The goal of ransomware is simple: to hold your data hostage until a ransom is paid to its captor. The effects are devastating. The NotPetya ransomware is estimated to have cost businesses up to $10 billion. Its sibling, WannaCry, tallied somewhere between $4 billion and $8 billion in losses to business.
The costs of ransomware can vary based on the data held, but there’s also lost time and productivity from workstations no one can access. IT resources dedicated to reacting to the downtime only ramp up the internal costs of these attacks. Businesses can feel completely dead in the water for hours or days at a time when due to the employee downtime ransomware creates.
In short, ransomware is one of the most pressing threats of our time. These malicious programs force their way in through email, or via drive-by downloads as users seek out the resources they need to do their work.
The high cost of failure is preventable if businesses adapt and enforce these best practices.
Identify and Take Action Against Existing Threats
The first step in ransomware prevention is to take action against any existing threats. That protection begins with a strong firewall, but extends to endpoint security policies and alert systems. Don’t stop at eradicating the threat.
Make sure you’re set up for first response to future threats, while safeguarding important data from infected devices such as USB drives. It’s equally important to locally manage your network so IT can stop the propagation of an existing threat before it spreads to critical infrastructure.
Automate Patches for Workstations and Devices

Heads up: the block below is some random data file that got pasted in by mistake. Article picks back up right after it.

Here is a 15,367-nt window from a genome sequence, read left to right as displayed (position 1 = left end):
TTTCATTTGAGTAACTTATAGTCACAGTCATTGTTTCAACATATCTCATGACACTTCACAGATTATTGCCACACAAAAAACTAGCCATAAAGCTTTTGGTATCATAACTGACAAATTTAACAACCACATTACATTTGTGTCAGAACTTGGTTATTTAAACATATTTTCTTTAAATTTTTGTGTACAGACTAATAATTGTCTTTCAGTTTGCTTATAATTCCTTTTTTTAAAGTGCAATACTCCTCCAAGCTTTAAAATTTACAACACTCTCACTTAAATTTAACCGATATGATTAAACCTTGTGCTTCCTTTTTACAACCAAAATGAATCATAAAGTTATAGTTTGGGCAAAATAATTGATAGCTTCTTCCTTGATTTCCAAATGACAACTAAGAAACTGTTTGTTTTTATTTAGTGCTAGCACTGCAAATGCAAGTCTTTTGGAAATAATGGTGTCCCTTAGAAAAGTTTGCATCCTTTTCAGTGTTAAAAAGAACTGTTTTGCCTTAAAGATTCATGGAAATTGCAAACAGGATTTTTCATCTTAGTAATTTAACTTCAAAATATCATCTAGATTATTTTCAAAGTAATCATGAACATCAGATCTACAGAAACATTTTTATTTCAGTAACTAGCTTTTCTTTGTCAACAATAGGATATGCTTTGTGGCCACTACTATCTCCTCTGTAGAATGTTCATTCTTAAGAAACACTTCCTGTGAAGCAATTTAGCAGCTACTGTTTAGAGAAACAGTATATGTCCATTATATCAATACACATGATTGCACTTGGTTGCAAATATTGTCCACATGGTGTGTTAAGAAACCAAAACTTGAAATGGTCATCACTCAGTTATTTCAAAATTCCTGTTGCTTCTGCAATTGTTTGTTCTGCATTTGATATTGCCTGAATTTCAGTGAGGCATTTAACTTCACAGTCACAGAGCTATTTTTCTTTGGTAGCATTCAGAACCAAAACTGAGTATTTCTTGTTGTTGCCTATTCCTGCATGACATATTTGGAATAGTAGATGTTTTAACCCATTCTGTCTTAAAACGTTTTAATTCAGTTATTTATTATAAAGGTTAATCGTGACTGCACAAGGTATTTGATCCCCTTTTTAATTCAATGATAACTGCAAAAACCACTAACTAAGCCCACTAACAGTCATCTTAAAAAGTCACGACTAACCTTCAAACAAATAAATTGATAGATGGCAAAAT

The exploit that allowed WannaCry to wreak havoc was patched in 2017 by Microsoft. Businesses were hit hard because their IT teams were too bogged down to manage the infrastructure efficiently, leaving the end user responsible for critical updates. Your IT team needs an efficient method to test and deploy these patches to workstations remotely.
Critical patching should also not be left to a human, even a technically skilled member of IT administration. There are too many ways for the patching process to go wrong, therefore automation with remote monitoring is the best possible process for patch deployment.
Secure Backups of Stable Systems
Once a tested patch is deployed and the system is stabilized, the next step is to create a backup of sensitive data. It is recommended to keep data both locally and in the cloud, ensuring access under a variety of risk scenarios.
There are two reasons to secure backups. The first is obvious: there’s no guarantee your data will return unharmed if you pay the ransom. The second reason is to prevent data corruption from the ransom process.
Identify Non-compliant Devices and Take Action
Alongside automating your patches is another crucial step: identifying devices that are noncompliant. Mobile devices and workstations that travel offsite may not receive frequent updates if they are at the user’s home, or another remote location, unless the functionality is always-on and already present on the user’s device.
Companies would benefit from a mechanism to identify these noncompliant devices and patch them on or offsite. A secondary measure worth considering is proximity-based controls, where IT can shut down a specific application or device based on its proximity to the network.
Proactive, Not Reactive
These policies and best practices are designed to take a proactive stance against malware, but they also simplify the overhead that comes with administration. IT spends less time testing and configuring with automated patch deployment.
Continuous backups ensure data integrity, while proximity-based controls and network security measures provide greater control over each endpoint. Micro Focus ZENworks is an identity-centric solution to endpoint security.
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